indexIt was late on a Thursday night. Our family had just piled into the minivan and started the trek home from Community Group. That night we enjoyed a rousing discussion on Antichrists as we studied 1 John 2:18; our community group studies follow the sermon series on Sundays. Those kind of discussions usually get passionate, not in the sense that we disagree, or anything like that, but in the sense that we all get really worked up on loving Christ purely — by purely I mean having affections for sound doctrine.

As we were driving home a worship song my wife loves started playing. The kids were already nodding off in the back of the van, and the lull of her voice only amplified the effect of the late hour for them. I was off in my world, reflecting on the discussion I facilitated, processing what might have been done different.

But then I started to listen to my wife’s voice. I’ve always enjoyed her voice. Without realizing it, I started to feel a gush of emotion well up in me, like the slow gush of water that comes from a spring. It wasn’t a weepy emotion like one get’s when they’ve lost a loved one. And it wasn’t like the butterflies you get when you just start dating, and you think to yourself, “I might marry this one.” It was me being swept up into the holiness of God. The feeling came slow, but it was strong; it was the feeling of pure delight in hearing God exalting worship, self-effacing pouring out of one’s soul. I sat quietly listening to my bride sing, knowing that it was not a song sung to me but to God. Yet, it brought me such great joy.

Then a thought occurred to me: the bridegroom loves to hear his bride sing. I’m not talking about me hearing Kendall sing next to me in the car. I’m talking about Christ hearing his Church adore him. Now, if you’re someone who doesn’t like to sing or doesn’t feel like they are good at singing, then, get this, the bridegroom always loves to hear his bride sing. It doesn’t matter if you’re in key or off-key, a bass or a tenor, someone who can sing a third part harmony, or someone who’s always in falsetto — you know who you are — regardless, the bridegroom loves to hear his bride sing.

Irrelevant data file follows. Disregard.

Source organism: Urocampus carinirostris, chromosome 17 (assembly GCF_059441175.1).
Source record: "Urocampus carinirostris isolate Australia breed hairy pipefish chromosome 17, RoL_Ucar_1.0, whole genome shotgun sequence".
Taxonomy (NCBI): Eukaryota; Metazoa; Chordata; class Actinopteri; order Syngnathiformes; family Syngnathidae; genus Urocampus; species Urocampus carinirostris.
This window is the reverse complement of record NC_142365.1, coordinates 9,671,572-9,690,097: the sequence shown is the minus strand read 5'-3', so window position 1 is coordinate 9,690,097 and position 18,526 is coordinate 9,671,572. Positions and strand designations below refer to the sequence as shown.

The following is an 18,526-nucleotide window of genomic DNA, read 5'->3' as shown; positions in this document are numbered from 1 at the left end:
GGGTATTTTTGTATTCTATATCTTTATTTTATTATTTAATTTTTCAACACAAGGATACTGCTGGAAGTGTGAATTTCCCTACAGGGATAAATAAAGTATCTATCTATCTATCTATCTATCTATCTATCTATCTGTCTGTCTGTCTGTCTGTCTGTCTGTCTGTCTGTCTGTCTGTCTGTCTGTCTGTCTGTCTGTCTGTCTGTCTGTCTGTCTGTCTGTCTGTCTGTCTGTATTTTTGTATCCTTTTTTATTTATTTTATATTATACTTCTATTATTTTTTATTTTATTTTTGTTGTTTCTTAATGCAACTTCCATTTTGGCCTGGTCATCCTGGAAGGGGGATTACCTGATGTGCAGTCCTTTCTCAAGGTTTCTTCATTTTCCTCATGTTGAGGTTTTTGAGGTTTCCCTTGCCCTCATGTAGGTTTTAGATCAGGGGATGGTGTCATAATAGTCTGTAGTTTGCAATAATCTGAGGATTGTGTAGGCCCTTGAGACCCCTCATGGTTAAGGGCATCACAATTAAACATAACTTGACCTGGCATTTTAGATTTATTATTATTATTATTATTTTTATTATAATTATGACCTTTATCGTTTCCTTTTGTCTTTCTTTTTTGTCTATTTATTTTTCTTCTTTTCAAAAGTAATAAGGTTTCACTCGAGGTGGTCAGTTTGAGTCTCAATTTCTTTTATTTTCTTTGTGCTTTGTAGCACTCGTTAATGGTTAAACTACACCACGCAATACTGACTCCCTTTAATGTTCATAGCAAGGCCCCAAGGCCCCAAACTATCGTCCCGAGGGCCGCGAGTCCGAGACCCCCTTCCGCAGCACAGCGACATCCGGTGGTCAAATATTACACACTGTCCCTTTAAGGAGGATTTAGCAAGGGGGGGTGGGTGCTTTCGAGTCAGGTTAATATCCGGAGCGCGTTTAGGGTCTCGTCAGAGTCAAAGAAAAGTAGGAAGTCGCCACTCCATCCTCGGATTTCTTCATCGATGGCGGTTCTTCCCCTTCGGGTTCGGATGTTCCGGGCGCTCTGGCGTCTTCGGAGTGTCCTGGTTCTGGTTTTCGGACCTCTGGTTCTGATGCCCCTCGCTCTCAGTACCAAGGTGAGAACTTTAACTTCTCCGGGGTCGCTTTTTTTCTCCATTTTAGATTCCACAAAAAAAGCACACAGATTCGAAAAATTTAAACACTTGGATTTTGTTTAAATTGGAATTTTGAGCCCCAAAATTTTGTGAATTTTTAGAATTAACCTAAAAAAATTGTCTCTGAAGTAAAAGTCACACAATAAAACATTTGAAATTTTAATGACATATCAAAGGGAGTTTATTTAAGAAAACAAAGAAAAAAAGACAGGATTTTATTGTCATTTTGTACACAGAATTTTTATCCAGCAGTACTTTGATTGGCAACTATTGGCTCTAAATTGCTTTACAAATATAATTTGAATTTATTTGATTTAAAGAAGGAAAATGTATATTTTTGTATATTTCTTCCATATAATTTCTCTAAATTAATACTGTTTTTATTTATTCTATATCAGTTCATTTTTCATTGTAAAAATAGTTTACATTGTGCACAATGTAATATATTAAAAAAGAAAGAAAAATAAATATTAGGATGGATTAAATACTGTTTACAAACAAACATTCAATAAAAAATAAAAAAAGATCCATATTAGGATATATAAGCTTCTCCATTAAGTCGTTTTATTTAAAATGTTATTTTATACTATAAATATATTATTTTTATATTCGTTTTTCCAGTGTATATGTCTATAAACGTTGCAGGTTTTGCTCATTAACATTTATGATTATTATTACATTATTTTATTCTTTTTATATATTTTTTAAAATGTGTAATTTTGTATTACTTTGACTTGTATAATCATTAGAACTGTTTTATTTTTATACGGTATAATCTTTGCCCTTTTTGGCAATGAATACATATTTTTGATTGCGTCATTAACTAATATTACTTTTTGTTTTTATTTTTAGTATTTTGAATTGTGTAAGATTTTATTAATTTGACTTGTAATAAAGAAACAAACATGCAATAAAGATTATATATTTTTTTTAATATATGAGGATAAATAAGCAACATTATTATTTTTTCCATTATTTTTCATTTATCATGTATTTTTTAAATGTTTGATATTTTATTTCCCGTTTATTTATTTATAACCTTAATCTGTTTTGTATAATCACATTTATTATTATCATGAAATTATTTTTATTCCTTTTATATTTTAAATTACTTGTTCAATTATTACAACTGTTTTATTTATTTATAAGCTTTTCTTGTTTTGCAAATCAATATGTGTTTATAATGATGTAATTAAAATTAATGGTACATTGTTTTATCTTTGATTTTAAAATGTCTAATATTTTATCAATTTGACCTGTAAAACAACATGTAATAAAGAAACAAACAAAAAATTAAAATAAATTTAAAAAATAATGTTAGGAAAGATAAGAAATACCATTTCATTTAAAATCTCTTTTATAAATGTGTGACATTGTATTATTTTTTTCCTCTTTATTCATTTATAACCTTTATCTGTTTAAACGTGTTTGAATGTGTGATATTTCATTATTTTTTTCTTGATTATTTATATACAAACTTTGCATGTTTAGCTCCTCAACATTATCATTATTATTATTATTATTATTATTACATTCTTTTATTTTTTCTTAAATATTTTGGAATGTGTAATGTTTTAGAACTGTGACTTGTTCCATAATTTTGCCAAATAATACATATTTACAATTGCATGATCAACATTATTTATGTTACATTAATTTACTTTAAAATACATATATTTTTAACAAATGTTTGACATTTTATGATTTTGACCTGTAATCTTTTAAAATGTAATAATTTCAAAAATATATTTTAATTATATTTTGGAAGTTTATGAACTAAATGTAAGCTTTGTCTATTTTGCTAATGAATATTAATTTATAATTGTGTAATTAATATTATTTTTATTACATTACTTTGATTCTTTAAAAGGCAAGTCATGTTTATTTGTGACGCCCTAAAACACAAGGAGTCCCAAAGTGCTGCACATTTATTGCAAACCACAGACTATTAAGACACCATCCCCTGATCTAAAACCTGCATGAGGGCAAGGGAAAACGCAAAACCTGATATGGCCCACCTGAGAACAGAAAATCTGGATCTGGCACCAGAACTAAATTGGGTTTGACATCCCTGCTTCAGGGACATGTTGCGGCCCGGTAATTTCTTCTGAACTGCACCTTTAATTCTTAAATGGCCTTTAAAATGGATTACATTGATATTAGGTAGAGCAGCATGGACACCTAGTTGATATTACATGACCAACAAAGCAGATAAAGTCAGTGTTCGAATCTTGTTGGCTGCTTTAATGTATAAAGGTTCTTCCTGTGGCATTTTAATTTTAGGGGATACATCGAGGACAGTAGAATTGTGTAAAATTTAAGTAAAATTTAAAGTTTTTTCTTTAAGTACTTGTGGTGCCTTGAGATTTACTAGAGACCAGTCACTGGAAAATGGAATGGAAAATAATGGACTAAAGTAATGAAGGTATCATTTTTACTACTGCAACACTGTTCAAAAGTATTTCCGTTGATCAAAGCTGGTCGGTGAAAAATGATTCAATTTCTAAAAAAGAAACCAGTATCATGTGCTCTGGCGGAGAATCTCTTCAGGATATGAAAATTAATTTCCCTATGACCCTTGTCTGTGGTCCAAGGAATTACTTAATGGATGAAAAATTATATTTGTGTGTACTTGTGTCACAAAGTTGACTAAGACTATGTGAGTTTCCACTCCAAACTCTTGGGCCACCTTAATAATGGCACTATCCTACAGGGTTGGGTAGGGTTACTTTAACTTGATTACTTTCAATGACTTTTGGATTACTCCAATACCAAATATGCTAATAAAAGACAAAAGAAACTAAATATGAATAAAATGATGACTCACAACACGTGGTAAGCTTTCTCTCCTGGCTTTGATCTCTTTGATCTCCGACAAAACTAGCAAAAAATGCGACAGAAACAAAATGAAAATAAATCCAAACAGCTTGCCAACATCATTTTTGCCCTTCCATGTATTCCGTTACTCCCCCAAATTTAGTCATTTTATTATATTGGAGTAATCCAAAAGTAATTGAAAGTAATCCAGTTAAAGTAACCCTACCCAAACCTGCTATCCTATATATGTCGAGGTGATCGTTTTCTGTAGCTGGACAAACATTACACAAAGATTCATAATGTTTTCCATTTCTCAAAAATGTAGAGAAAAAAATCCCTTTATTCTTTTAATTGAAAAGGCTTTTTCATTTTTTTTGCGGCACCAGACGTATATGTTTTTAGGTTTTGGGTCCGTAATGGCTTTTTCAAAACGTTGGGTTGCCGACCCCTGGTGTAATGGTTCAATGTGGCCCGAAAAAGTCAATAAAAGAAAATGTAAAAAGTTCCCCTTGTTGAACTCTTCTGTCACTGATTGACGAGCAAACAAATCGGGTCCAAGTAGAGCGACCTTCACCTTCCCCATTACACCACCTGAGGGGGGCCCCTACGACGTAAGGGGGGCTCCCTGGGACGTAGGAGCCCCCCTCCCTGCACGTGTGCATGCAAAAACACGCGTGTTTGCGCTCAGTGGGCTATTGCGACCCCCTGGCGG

This thought never struck me so vividly as it did in the van on that ride home. But that’s what happens when we stop talking, stop singing, and start listening for a moment. Sometimes it is just as worshipful to listen to worship as it is to participate in worship. Sometimes that’s when we experience a deeper sense of worship, a worship that peels back the facade of performance and distraction, and is just raw worship. Maybe that’s why when I was younger I enjoyed the rawness of the Enter the Worship Circle albums from 100 Portraits and Waterdeep or the albums from Shane and Shane. They taught me to start listening. They taught me to stop caring about presentation and performance. They taught me simplicity.

This is probably why I find myself these days more drawn to listening to Bob Kauflin, Mark Altrogge, the Gettys, Dustin Kensrue, Matt Boswell, Stephen Miller, or Michael Bleeker. They are examples of worship leaders that demonstrate self-effacing, humble, and sincere worship. Furthermore, they are examples of worship that brim with sound doctrinal, God exalting, heart affecting lyrics that produce that same gushing feeling in my soul that thirsts for God’s holiness.

When has this sensation been produced in you? Who are some of your favorite worship leaders of yesterday and today? Do you allocate time for worship outside of Sunday morning? Sometimes I do, but too often, I do not. I remember being in high school or college and having impromptu worship sessions with my friends. I miss those days. I long for them again. It makes me want to dust off my Larrivee, rebuild my calluses, and gather my family in the living room for worship. I think I will.

This post first appeared at Joey’s blog and is posted here with permission.

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